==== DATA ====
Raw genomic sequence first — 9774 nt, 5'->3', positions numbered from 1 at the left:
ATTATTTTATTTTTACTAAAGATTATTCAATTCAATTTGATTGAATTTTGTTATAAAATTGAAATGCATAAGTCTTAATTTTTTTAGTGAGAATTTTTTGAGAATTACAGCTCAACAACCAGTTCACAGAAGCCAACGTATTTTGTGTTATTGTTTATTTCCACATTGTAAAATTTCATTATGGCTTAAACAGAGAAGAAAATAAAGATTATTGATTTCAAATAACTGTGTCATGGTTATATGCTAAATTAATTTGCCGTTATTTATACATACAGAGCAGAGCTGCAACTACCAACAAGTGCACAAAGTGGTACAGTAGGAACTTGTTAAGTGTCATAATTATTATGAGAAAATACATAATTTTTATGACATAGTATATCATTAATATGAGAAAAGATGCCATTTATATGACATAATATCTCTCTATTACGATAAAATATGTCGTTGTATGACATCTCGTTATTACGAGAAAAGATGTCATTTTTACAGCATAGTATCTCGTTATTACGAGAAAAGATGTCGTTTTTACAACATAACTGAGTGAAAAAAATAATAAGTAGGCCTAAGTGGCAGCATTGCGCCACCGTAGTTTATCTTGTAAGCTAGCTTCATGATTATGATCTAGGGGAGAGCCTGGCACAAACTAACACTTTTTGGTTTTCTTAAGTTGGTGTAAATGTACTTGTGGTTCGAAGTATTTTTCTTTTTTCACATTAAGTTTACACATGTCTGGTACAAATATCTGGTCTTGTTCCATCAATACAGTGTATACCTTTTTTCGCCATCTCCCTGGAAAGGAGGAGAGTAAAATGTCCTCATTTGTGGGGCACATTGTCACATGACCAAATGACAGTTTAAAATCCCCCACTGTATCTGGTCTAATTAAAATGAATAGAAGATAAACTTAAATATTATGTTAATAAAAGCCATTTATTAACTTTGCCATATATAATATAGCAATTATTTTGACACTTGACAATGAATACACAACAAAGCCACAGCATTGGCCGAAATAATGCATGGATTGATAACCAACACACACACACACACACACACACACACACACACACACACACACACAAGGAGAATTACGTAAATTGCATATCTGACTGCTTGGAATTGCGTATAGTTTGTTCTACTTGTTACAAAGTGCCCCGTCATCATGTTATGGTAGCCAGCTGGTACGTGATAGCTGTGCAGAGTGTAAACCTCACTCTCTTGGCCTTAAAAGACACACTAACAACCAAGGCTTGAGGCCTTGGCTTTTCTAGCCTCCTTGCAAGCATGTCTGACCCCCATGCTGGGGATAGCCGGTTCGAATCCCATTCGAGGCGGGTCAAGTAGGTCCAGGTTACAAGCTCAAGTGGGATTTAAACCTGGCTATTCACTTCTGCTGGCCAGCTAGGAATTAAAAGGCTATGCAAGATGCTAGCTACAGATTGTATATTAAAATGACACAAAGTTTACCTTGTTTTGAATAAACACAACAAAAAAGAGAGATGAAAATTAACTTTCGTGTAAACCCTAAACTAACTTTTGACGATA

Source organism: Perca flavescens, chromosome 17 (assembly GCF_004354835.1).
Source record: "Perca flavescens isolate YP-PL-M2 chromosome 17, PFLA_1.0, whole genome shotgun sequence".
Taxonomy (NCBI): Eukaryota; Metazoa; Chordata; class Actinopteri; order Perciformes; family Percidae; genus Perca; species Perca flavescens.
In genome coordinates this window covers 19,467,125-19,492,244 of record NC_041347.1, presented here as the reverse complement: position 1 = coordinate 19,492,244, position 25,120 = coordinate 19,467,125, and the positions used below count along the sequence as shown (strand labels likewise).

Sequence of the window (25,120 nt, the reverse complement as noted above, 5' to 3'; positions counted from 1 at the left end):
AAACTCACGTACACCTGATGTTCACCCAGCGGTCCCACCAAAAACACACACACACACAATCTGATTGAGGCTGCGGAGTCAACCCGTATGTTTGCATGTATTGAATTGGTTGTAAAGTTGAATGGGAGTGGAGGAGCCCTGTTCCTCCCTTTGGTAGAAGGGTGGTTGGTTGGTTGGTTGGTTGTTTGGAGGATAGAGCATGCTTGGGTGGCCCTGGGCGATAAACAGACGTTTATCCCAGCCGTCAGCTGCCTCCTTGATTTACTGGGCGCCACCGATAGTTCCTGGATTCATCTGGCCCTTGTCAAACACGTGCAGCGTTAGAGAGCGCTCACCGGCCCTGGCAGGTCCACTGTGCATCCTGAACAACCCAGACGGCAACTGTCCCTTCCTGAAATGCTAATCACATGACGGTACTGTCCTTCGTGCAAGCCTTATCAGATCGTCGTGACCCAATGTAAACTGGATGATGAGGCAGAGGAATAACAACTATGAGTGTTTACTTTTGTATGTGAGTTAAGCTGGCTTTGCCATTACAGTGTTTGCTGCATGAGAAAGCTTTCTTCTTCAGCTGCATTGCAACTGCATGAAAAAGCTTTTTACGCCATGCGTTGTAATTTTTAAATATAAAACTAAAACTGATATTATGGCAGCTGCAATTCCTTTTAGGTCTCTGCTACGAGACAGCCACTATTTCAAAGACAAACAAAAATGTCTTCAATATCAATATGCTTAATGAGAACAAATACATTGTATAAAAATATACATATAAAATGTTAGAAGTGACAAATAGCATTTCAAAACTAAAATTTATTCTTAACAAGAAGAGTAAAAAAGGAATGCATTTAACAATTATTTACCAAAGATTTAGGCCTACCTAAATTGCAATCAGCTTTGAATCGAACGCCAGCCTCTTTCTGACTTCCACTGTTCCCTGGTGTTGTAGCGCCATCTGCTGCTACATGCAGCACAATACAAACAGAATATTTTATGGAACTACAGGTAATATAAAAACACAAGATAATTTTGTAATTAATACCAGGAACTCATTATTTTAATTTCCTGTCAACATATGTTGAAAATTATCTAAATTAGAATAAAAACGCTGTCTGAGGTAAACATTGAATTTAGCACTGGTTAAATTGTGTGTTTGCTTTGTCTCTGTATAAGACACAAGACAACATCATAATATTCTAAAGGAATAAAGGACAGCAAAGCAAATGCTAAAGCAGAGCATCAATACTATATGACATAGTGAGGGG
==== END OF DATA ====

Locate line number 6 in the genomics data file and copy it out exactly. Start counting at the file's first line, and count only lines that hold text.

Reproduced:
In genome coordinates this window covers 19,467,125-19,492,244 of record NC_041347.1, presented here as the reverse complement: position 1 = coordinate 19,492,244, position 25,120 = coordinate 19,467,125, and the positions used below count along the sequence as shown (strand labels likewise).